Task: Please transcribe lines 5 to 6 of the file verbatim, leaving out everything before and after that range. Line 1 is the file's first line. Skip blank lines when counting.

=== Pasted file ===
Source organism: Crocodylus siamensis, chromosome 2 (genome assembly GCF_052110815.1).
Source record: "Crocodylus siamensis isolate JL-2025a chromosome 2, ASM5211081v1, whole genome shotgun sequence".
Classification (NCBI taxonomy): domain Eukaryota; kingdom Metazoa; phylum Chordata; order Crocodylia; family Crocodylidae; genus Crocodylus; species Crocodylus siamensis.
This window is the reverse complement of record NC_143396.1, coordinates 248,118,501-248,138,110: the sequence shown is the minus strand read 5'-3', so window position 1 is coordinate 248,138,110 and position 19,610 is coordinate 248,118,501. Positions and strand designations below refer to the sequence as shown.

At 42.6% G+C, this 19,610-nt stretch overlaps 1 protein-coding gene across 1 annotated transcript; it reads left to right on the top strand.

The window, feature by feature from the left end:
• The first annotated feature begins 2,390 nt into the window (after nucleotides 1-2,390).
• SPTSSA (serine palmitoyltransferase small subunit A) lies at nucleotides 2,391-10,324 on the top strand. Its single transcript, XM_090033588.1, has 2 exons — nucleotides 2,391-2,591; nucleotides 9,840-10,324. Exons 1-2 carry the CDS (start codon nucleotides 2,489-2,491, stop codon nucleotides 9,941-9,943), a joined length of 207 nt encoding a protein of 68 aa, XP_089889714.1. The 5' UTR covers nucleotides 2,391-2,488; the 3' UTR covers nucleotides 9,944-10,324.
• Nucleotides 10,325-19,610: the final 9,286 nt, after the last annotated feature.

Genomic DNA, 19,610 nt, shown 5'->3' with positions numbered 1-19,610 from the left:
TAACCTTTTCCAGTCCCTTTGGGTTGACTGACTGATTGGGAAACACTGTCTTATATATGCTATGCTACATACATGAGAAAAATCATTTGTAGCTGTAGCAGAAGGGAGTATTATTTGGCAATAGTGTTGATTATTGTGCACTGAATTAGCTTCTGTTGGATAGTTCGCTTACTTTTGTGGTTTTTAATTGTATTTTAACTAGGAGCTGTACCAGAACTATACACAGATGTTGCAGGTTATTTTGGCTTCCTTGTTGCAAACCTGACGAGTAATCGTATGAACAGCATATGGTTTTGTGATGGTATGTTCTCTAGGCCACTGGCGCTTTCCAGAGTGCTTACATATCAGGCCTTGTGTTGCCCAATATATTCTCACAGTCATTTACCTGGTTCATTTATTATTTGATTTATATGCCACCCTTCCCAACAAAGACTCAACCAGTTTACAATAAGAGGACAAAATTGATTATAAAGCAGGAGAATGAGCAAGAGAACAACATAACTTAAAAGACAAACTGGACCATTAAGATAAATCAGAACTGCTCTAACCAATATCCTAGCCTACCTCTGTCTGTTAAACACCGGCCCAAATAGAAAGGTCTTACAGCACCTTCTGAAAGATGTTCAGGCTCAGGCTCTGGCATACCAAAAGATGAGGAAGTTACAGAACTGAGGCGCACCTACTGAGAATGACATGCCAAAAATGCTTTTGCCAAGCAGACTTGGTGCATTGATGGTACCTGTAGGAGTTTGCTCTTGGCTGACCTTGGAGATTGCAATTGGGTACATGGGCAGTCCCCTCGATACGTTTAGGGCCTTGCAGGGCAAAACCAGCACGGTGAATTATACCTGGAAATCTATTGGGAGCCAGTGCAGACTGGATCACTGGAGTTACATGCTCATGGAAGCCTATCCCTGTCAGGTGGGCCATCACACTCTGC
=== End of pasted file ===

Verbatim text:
At 42.6% G+C, this 19,610-nt stretch overlaps 1 protein-coding gene across 1 annotated transcript; it reads left to right on the top strand.

The window, feature by feature from the left end: